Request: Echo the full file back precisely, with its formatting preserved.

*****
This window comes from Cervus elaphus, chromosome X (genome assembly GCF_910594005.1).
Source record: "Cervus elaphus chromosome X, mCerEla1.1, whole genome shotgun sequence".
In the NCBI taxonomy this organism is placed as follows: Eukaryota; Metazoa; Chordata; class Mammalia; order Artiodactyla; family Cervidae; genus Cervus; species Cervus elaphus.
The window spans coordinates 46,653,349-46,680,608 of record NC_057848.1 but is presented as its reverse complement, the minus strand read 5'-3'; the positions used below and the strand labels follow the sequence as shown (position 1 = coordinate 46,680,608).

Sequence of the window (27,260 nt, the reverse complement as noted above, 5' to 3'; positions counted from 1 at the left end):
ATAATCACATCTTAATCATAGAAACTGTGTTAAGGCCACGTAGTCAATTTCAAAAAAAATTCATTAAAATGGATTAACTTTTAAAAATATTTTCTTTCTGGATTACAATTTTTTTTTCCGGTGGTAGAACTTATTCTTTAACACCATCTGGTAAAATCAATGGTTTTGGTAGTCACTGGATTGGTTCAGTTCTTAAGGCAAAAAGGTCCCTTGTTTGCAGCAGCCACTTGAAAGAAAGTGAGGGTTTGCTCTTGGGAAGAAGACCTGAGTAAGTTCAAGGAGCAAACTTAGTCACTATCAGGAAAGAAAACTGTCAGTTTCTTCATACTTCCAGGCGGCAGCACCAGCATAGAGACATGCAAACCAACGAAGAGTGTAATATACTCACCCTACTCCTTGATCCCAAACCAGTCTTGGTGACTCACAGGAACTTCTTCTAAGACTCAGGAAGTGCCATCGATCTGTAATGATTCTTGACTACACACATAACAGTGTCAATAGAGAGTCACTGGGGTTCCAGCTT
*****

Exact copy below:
This window comes from Cervus elaphus, chromosome X (genome assembly GCF_910594005.1).
Source record: "Cervus elaphus chromosome X, mCerEla1.1, whole genome shotgun sequence".
In the NCBI taxonomy this organism is placed as follows: Eukaryota; Metazoa; Chordata; class Mammalia; order Artiodactyla; family Cervidae; genus Cervus; species Cervus elaphus.
The window spans coordinates 46,653,349-46,680,608 of record NC_057848.1 but is presented as its reverse complement, the minus strand read 5'-3'; the positions used below and the strand labels follow the sequence as shown (position 1 = coordinate 46,680,608).

Sequence of the window (27,260 nt, the reverse complement as noted above, 5' to 3'; positions counted from 1 at the left end):
ATAATCACATCTTAATCATAGAAACTGTGTTAAGGCCACGTAGTCAATTTCAAAAAAAATTCATTAAAATGGATTAACTTTTAAAAATATTTTCTTTCTGGATTACAATTTTTTTTTCCGGTGGTAGAACTTATTCTTTAACACCATCTGGTAAAATCAATGGTTTTGGTAGTCACTGGATTGGTTCAGTTCTTAAGGCAAAAAGGTCCCTTGTTTGCAGCAGCCACTTGAAAGAAAGTGAGGGTTTGCTCTTGGGAAGAAGACCTGAGTAAGTTCAAGGAGCAAACTTAGTCACTATCAGGAAAGAAAACTGTCAGTTTCTTCATACTTCCAGGCGGCAGCACCAGCATAGAGACATGCAAACCAACGAAGAGTGTAATATACTCACCCTACTCCTTGATCCCAAACCAGTCTTGGTGACTCACAGGAACTTCTTCTAAGACTCAGGAAGTGCCATCGATCTGTAATGATTCTTGACTACACACATAACAGTGTCAATAGAGAGTCACTGGGGTTCCAGCTT